# Evaluate the following Integral (II)

#### shamieh

##### Active member
Evaluate the following integral

I think this is a recursion type problem, but I'm not quite sure. Again, I could be going about this problem horribly. Just need someone to check to see if this is the correct answer or if I'm even close to doing this problem right.

$$\displaystyle \int sin(x) e^x \, dx$$

$$\displaystyle u = sinx$$
$$\displaystyle du = cosx dx$$

$$\displaystyle dv = e^x$$
$$\displaystyle v = e^x$$

$$\displaystyle sinx e^x - \int e^x cosx \,dx$$

$$\displaystyle u = e^x$$
$$\displaystyle du = e^x$$

$$\displaystyle dv = -sinx$$
$$\displaystyle v = cosx$$

$$\displaystyle sinx e^x - e^x cos x - \int cosx e^x dx$$

$$\displaystyle u = cosx$$
$$\displaystyle du = -sinx$$

$$\displaystyle dv = e^x$$
$$\displaystyle v = e^x$$

$$\displaystyle I = sinx e^x - cosx e^x - cosx e ^x + \int e^x sinx \, dx$$

$$\displaystyle 2I = sinx e^x - 2cosx e^x$$

$$\displaystyle I = \frac{sinx e^x - 2cosx e^x}{2}$$

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#### Prove It

##### Well-known member
MHB Math Helper
Evaluate the following integral

I think this is a recursion type problem, but I'm not quite sure. Again, I could be going about this problem horribly. Just need someone to check to see if this is the correct answer or if I'm even close to doing this problem right.

$$\displaystyle \int sin(x) e^x \, dx$$

$$\displaystyle u = sinx$$
$$\displaystyle du = cosx dx$$

$$\displaystyle vu = e^x$$
$$\displaystyle v = e^x$$

$$\displaystyle sinx e^x - \int e^x cosx \,dx$$

$$\displaystyle u = e^x$$
$$\displaystyle du = e^x$$

$$\displaystyle vu = -sinx$$
$$\displaystyle v = cosx$$

$$\displaystyle sinx e^x - e^x cos x - \int cosx e^x dx$$

$$\displaystyle u = cosx$$
$$\displaystyle du = -sinx$$

$$\displaystyle vu = e^x$$
$$\displaystyle v = e^x$$

$$\displaystyle I = sinx e^x - cosx e^x - cosx e ^x + \int e^x sinx \, dx$$

$$\displaystyle 2I = sinx e^x - 2cosx e^x$$

$$\displaystyle I = \frac{sinx e^x - 2cosx e^x}{2}$$
Start by writing \displaystyle \begin{align*} I = \int{e^x\sin{(x)}\,dx} \end{align*} and apply Integration by Parts twice, keeping the \displaystyle \begin{align*} e^x \end{align*} term either as "u" or as "dv" in BOTH. You will find that \displaystyle \begin{align*} I \end{align*} can be written in terms of \displaystyle \begin{align*} I \end{align*}, and thus can be solved.

#### shamieh

##### Active member
so you're saying

$$\displaystyle \int sin(x) e^x$$
$$\displaystyle u = sinx$$
$$\displaystyle du = cosx$$

$$\displaystyle dv = e^x$$
$$\displaystyle v = e^x$$

$$\displaystyle sinx e^x - \int e^x cos x$$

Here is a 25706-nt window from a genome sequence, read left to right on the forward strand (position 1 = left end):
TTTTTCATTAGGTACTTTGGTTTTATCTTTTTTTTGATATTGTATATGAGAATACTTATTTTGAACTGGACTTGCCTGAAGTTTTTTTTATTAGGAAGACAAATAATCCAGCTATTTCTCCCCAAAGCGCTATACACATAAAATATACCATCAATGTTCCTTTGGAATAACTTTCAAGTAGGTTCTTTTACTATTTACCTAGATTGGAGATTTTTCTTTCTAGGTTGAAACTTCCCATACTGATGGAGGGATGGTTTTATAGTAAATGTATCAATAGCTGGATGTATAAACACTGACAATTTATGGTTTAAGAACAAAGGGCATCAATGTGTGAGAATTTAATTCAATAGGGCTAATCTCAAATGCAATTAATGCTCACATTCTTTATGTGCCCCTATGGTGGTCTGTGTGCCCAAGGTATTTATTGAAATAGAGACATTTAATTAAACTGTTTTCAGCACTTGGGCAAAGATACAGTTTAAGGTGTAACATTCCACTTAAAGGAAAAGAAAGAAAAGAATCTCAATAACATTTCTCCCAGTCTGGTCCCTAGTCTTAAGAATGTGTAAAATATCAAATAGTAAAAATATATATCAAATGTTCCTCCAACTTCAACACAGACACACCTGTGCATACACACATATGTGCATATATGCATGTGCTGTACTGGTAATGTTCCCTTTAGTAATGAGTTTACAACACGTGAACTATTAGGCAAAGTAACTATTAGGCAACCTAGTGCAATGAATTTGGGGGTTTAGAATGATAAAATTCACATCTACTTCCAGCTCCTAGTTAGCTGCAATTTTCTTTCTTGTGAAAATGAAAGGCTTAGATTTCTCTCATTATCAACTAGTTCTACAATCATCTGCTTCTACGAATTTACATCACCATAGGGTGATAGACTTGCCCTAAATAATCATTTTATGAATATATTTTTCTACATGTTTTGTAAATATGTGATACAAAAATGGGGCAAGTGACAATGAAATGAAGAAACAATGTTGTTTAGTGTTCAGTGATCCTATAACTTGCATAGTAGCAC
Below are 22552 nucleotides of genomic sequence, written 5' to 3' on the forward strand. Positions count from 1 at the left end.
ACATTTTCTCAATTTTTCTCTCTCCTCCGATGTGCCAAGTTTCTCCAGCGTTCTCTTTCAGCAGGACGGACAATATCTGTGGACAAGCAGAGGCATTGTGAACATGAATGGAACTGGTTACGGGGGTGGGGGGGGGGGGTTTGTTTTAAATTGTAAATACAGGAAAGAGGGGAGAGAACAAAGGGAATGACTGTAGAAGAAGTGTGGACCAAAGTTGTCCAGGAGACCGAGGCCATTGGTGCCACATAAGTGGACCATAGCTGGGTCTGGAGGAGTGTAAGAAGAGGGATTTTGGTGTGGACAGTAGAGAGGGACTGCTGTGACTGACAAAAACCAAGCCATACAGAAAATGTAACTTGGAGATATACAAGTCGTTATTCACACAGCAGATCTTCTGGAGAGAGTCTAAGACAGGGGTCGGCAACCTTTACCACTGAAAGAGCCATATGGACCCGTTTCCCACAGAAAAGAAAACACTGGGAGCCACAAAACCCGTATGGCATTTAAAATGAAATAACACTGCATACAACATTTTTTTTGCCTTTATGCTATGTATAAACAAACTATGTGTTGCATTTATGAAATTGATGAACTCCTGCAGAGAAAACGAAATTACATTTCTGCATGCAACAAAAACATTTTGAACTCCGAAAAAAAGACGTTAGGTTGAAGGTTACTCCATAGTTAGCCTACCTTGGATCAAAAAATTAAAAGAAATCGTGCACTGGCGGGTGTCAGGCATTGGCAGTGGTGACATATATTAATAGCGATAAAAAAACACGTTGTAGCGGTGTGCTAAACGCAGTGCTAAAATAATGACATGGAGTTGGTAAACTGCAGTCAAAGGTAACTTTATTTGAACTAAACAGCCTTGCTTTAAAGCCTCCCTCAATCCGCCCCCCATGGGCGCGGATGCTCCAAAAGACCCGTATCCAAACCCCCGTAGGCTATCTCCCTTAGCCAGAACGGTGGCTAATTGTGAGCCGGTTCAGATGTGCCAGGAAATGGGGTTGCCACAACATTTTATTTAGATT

$$\displaystyle u = cos x$$
$$\displaystyle du = - sinx$$

$$\displaystyle dv = e^x$$
$$\displaystyle v = e^x$$

$$\displaystyle sinx e ^x - cosx e^x + \int e^x sinx$$

$$\displaystyle I = e^x sinx - cosx e^x + \int e^x sinx$$

so now do I just subtract the first $$\displaystyle e^x sinx$$ and the $$\displaystyle e^x sinx$$to the otehr side?

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#### MarkFL

Staff member
You've made a mistake with a sign, and have been a bit lax with notation concerning differentials. I would take Prove It's advice and begin with:

$$\displaystyle I=\int e^x\sin(x)\,dx$$

Use integration by parts where:

$$\displaystyle u=\sin(x)\,\therefore\,du=\cos(x)\,dx$$

$$\displaystyle dv=e^x\,\therefore\,v=e^x$$

And we have:

$$\displaystyle I=e^x\sin(x)-\int e^x\cos(x)\,dx$$

Use integration by parts again where:

$$\displaystyle u=\cos(x)\,\therefore\,du=-\sin(x)\,dx$$

$$\displaystyle dv=e^x\,\therefore\,v=e^x$$

And we have:

$$\displaystyle I=e^x\sin(x)-\left(e^x\cos(x)+\int e^x\sin(x)\,dx \right)$$

Since $$\displaystyle I=\int e^x\sin(x)\,dx$$, and distributing the negative sign, we get:

$$\displaystyle I=e^x\sin(x)-e^x\cos(x)-I$$

Now solve for $I$ and append the constant of integration. #### shamieh

##### Active member
so you would get $$\displaystyle I = \frac{e^x sinx - e^x cosx}{2} + C$$correct?

#### MarkFL

Staff member
so you would get $$\displaystyle I = \frac{e^x sinx - e^x cosx}{2} + C$$correct?
Yes, that's correct. When you begin your study of ordinary differential equations, you will find a technique that you can use to find anti-derivatives of this type without using integration by parts, which relies on the methods used to solve inhomogeneous linear ODEs.

#### Pranav

##### Well-known member
Alternative approach:

Let
$$B=\int e^x\sin(x) \,dx$$
$$A=\int e^x\cos(x)\, dx$$
We get,
$$A+iB=\int e^{x(1+i)}\,dx =\frac{e^{x(1+i)}}{1+i}+C=\frac{e^x(\cos(x)+i\sin(x))(1-i)}{2}+C$$

Since we need the imaginary part, hence:
$$B=\frac{e^x(\sin(x)-\cos(x))}{2}+C$$

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